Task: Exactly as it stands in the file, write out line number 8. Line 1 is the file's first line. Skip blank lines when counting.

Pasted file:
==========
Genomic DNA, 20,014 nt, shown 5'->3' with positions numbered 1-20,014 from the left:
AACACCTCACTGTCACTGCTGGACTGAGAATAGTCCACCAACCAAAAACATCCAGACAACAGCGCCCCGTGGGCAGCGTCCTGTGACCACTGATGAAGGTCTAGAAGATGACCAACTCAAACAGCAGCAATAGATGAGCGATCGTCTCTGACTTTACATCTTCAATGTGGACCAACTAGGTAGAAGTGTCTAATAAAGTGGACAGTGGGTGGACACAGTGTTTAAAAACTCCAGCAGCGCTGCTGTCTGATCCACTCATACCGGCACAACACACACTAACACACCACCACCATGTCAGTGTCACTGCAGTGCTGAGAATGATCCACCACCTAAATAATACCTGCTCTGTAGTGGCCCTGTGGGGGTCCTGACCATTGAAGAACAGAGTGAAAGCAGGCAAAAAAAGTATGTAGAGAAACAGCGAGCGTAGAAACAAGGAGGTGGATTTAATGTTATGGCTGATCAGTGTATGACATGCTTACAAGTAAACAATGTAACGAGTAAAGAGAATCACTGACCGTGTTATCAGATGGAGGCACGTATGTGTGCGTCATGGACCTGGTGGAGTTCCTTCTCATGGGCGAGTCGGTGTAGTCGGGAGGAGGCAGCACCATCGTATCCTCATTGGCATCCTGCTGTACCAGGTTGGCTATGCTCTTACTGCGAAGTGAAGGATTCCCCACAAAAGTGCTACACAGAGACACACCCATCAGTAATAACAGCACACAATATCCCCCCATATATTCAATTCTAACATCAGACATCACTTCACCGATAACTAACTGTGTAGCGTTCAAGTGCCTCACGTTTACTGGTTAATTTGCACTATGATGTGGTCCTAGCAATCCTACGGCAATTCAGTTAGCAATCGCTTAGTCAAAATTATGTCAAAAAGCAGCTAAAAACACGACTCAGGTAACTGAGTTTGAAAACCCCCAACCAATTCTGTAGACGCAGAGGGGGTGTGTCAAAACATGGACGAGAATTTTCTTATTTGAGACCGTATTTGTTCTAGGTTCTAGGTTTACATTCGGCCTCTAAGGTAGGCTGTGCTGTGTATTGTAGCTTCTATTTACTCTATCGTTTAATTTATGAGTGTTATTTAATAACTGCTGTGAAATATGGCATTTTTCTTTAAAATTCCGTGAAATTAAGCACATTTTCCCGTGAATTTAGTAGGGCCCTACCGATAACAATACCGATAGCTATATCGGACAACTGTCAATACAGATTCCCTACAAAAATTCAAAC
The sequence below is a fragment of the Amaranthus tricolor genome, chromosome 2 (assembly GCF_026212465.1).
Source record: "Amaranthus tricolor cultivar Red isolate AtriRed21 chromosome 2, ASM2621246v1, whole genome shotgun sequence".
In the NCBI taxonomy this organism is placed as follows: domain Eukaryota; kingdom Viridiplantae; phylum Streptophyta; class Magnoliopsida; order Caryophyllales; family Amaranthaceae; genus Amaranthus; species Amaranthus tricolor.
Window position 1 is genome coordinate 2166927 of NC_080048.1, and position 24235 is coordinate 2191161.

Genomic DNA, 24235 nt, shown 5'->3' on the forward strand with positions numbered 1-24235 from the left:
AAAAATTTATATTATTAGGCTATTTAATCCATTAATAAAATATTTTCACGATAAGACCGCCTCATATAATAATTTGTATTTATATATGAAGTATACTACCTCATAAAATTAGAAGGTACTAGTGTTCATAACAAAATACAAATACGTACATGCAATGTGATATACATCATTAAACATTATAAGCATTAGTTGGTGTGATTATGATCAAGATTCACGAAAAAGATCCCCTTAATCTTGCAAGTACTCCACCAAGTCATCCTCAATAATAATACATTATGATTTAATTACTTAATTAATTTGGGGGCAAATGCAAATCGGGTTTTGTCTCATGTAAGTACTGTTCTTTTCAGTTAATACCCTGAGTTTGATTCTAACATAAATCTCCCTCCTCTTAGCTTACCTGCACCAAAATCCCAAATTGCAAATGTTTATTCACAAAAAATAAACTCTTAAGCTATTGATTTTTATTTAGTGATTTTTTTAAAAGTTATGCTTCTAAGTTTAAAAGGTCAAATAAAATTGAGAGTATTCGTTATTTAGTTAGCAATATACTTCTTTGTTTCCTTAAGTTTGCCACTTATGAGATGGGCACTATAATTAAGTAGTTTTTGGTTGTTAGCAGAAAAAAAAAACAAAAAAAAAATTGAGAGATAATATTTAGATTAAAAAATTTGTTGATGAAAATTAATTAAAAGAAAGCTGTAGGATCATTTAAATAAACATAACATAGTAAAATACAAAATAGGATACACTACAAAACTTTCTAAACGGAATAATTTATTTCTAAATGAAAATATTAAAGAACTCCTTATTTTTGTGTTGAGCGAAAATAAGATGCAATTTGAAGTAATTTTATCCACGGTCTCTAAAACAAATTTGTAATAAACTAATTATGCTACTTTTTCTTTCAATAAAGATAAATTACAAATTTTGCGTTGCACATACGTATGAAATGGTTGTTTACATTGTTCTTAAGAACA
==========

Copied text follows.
AAAAATTTATATTATTAGGCTATTTAATCCATTAATAAAATATTTTCACGATAAGACCGCCTCATATAATAATTTGTATTTATATATGAAGTATACTACCTCATAAAATTAGAAGGTACTAGTGTTCATAACAAAATACAAATACGTACATGCAATGTGATATACATCATTAAACATTATAAGCATTAGTTGGTGTGATTATGATCAAGATTCACGAAAAAGATCCCCTTAATCTTGCAAGTACTCCACCAAGTCATCCTCAATAATAATACATTATGATTTAATTACTTAATTAATTTGGGGGCAAATGCAAATCGGGTTTTGTCTCATGTAAGTACTGTTCTTTTCAGTTAATACCCTGAGTTTGATTCTAACATAAATCTCCCTCCTCTTAGCTTACCTGCACCAAAATCCCAAATTGCAAATGTTTATTCACAAAAAATAAACTCTTAAGCTATTGATTTTTATTTAGTGATTTTTTTAAAAGTTATGCTTCTAAGTTTAAAAGGTCAAATAAAATTGAGAGTATTCGTTATTTAGTTAGCAATATACTTCTTTGTTTCCTTAAGTTTGCCACTTATGAGATGGGCACTATAATTAAGTAGTTTTTGGTTGTTAGCAGAAAAAAAAAACAAAAAAAAAATTGAGAGATAATATTTAGATTAAAAAATTTGTTGATGAAAATTAATTAAAAGAAAGCTGTAGGATCATTTAAATAAACATAACATAGTAAAATACAAAATAGGATACACTACAAAACTTTCTAAACGGAATAATTTATTTCTAAATGAAAATATTAAAGAACTCCTTATTTTTGTGTTGAGCGAAAATAAGATGCAATTTGAAGTAATTTTATCCACGGTCTCTAAAACAAATTTGTAATAAACTAATTATGCTACTTTTTCTTTCAATAAAGATAAATTACAAATTTTGCGTTGCACATACGTATGAAATGGTTGTTTACATTGTTCTTAAGAACA